Many of these resources include features that are nice to have for convenience sake, some of them are BC breaks that you have to fix, and some of them are must-have features which can rapidly decrease your technical debt.
Today we will demonstrate some real-life applications of these resources and how to migrate a PHP e-commerce platform from Symfony 2.8 to 3.4.
If there’s one single feature that makes all the hassle of upgrading worth it, it’s this one. Since you probably already use composer, it’s likely that you have PSR-4 autoload in the composer.json
It tells you to load App\SomeController class in app/SomeController.php file.
How is this related to service registration? Well, imagine you have to autoload classes like this:
1 class = 1 line in autoload. That would be crazy, right?
But if you use Symfony 3.2 or earlier versions, you might have no other option but to apply this type of approach to service registration:
PSR-4 Service Autodiscover just ported the PSR-4 approach to services.yml config. To make things simpler than the approach above, you can instead write it like this:
Do you need to add a service? Just place it according to the same way you’d want composer to find it — respect PSR-4. And that’s it. No configuration, no classes that are missing in your container, no dead-classes that are not used. But make no mistake, it’s still configurable (parameters, decorator, method calls, tags, etc.) like before.
Let’s say we want to use PSR-4 Service Autodiscovery and autoconfigure commands:
That makes sense, right? And it works. But we decided we wanted to make use of a Symfony 3.4 feature — lazy commands. Such a method allows the command dependency tree to be constructed in such a way that only one service per call is created, as opposed to all services being created, thereby resulting in faster performance.
Commands are lazy-loaded — yay! But we started to question other aspects of the feature:
Should we use PSR-4 all the time?
Are lazy-commands more important if you have a lazy-developer who wants to skip per-service configuration?
How much faster are lazy-commands over non-lazy in our application, and is it worth it to use this pattern?
How do we measure its effectiveness?
How do we explain/tutor new team members in its use?
What would you pick — a PSR-4 lazy-developer, or lazy-commands that give a slight performance boost to your application?
We are so lazy we chose both.
As one wise man said: “There Are No Solutions, Only Trade-Offs”, so we decided to go for it. If you follow the Symfony/demo package — which is the best showcase for new Symfony features before they’re even released — you might notice a pull-request with an upgrade to Symfony 3.4 with the following trick:
And then go back one step to the clean config:
your commands are lazy loaded
configuration is as simple as it can be
it’s consistent with the registration of all other services
you can move onto other applications
your new team-mates can now focus on other problems
Symfony is moving more and more towards adopting a standardized method of coding. Symfony Flex simplifies and unites package registration among other things, and thanks to the fact that there is now a singular way to work with services. The result is that the codebase is getting slimmer because there are fewer cases to cover, and developer experience overall is improving.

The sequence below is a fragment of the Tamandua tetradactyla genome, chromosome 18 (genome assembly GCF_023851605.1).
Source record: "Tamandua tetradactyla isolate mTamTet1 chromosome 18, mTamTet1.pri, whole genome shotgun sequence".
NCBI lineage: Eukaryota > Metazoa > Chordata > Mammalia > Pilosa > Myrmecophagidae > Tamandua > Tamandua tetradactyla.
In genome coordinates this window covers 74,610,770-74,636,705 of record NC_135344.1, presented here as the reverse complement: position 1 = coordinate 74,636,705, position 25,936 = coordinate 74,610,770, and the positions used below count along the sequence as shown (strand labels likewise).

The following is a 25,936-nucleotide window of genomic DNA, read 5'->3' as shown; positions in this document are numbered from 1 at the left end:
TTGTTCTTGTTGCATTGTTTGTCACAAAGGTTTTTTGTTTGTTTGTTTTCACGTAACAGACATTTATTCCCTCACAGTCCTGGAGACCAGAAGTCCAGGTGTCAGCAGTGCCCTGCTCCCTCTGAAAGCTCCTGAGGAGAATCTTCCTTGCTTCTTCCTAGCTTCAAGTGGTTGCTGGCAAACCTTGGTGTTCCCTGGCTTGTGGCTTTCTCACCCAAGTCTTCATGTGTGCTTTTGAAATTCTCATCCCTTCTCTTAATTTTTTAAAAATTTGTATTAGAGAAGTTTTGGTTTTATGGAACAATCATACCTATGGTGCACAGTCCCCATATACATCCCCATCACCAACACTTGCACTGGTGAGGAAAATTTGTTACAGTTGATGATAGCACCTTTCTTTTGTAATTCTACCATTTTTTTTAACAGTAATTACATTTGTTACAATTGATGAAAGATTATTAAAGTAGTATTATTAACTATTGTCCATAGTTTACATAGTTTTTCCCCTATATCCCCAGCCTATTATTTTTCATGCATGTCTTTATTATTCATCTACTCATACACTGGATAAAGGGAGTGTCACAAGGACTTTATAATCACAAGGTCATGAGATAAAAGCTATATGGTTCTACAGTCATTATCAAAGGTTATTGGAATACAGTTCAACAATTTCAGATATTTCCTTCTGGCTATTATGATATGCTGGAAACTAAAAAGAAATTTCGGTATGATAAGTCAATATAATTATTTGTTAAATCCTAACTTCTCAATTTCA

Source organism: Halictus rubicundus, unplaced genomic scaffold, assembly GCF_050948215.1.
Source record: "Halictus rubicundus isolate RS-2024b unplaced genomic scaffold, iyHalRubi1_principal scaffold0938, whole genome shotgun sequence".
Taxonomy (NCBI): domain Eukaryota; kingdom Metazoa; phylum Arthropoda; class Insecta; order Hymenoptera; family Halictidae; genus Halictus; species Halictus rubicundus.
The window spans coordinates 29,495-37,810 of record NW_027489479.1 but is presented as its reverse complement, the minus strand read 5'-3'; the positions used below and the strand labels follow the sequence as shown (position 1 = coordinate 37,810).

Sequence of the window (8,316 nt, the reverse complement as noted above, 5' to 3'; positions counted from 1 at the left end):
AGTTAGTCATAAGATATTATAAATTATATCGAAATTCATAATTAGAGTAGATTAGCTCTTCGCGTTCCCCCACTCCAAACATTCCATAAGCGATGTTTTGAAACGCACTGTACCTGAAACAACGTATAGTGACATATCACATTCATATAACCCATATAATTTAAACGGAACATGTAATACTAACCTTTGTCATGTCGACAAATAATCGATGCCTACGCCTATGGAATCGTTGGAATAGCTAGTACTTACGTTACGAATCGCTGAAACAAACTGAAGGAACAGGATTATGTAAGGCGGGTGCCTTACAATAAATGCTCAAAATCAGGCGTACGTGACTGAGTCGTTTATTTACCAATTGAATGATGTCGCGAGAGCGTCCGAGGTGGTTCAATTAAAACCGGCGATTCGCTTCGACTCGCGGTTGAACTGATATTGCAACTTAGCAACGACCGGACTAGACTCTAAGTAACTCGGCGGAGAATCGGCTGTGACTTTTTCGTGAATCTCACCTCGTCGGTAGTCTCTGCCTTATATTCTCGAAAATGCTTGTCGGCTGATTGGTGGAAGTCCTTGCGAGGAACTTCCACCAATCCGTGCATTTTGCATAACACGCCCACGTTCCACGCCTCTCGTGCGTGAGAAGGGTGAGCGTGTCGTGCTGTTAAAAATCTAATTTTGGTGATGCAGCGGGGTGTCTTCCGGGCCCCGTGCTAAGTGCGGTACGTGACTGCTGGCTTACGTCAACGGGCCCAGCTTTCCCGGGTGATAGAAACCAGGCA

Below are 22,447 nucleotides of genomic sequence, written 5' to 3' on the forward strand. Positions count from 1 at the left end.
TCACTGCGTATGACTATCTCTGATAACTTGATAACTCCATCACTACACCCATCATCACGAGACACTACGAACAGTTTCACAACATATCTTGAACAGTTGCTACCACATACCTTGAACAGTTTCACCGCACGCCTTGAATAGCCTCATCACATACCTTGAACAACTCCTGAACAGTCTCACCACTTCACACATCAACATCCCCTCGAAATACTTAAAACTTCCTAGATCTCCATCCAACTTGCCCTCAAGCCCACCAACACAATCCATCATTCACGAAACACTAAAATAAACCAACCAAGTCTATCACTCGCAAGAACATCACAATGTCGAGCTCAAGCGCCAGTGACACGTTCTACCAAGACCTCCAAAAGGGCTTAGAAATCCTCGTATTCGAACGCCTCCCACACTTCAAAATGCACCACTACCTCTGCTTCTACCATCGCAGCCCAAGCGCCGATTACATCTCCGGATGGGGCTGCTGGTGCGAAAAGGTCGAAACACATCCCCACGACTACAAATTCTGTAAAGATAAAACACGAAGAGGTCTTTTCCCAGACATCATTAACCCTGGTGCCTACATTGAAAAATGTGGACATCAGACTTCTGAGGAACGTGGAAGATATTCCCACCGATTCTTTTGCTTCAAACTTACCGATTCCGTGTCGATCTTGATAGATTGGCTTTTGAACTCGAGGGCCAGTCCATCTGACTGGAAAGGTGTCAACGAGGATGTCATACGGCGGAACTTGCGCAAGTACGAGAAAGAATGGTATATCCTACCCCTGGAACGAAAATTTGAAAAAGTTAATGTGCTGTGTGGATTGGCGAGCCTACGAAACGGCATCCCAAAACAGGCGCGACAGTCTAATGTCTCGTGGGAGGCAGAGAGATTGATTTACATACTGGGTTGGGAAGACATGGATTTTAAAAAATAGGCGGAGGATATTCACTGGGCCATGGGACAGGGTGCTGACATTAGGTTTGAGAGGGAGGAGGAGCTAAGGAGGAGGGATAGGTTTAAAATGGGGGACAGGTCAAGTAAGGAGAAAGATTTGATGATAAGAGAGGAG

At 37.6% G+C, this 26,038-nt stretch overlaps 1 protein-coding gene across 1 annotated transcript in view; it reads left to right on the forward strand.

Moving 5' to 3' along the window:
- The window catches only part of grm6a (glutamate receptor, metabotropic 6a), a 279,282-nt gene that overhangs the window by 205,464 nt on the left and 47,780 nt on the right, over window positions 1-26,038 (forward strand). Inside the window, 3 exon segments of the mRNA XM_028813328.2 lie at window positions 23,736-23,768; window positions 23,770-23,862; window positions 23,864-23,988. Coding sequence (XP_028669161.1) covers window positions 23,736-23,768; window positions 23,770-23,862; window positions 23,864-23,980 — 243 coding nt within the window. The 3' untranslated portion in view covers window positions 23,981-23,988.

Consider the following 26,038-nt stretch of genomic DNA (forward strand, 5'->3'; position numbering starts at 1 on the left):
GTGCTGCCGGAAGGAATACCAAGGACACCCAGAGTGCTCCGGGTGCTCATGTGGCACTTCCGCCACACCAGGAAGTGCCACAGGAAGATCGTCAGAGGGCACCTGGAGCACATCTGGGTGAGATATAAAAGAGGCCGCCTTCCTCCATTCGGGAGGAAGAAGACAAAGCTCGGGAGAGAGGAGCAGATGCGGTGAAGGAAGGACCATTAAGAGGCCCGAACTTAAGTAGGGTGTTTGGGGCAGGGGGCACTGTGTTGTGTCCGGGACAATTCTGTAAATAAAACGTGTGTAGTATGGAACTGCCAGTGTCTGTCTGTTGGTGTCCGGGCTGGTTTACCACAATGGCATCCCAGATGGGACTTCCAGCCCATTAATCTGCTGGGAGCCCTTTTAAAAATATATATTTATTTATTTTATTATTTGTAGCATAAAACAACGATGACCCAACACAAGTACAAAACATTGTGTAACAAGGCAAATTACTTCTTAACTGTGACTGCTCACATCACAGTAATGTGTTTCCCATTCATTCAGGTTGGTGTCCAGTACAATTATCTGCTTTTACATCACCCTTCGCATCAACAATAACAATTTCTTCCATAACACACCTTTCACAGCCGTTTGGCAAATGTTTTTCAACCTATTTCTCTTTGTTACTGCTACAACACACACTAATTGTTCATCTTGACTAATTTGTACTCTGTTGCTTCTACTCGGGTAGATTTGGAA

This also extends to performance: Fabien has reported that “according to those benchmarks, a “hello world” page on Symfony 4.0 is almost twice as fast as the same code using Symfony 3.4”. If you’ve managed to get through the last 2 steps above, then you’re already well on your way towards having a more productive experience with Symfony.
What is the next step?
From many services locators, inject helpers, and string types…
Symfony 3.4 now makes this super easy for services, repositories, commands and partially controllers (see point 4 bellow), which makes it easier to adopt SOLID patterns:
Class type over string name of service
Interface type over class type
Constructor dependency over container injection
From 8 possible paths to a single one! This makes it easy for even junior coders to pick it up. To see how it’s done take a look at our PR, or for a more advanced walkthrough use Rector to do it for you.
4. Simpler Controller Without Container?
We haven’t quite gotten to this step yet, but we think you should know about it. In a nutshell:
$this->get(‘…’) doesn’t work anymore in Controller, so how can you get dependencies without the container in controllers?
Also, controllers are similar to commands, in that they should be lazy because they’re only delegators. Imagine you have a controller with 10 actions. Each action has uses 2–3 other services. The benefit of using a lazy $this->get(‘…’) approach is that you only get the ‘tools’ or services you intend to use, as opposed to having to run all your services through a constructor.
In the ideal world, you’d use Invokable Controllers, with one __invoke() action and whatever dependencies the controller needs. This is a trend that became popular with EventListeners as well, but even though we would potentially like to see our preexisting 30 controllers expand to 150 this is currently not feasible.
This is a fast, useful way to incorporate lazy dependencies, but it’s important to note — only attempt this with controllers. You don’t want to use this pattern for your entire application, because it can be extremely difficult to decouple.
Let’s take a break from all these injections and look at a much more simpler code — in Forms.
Simple PhpStorm Find & Replace will do.
The following changes are not as groundbreaking, but we refer to them as “Butterfly Effects” — they seem like tiny changes, but they can suck up a considerable amount of time in terms of coming up with solutions.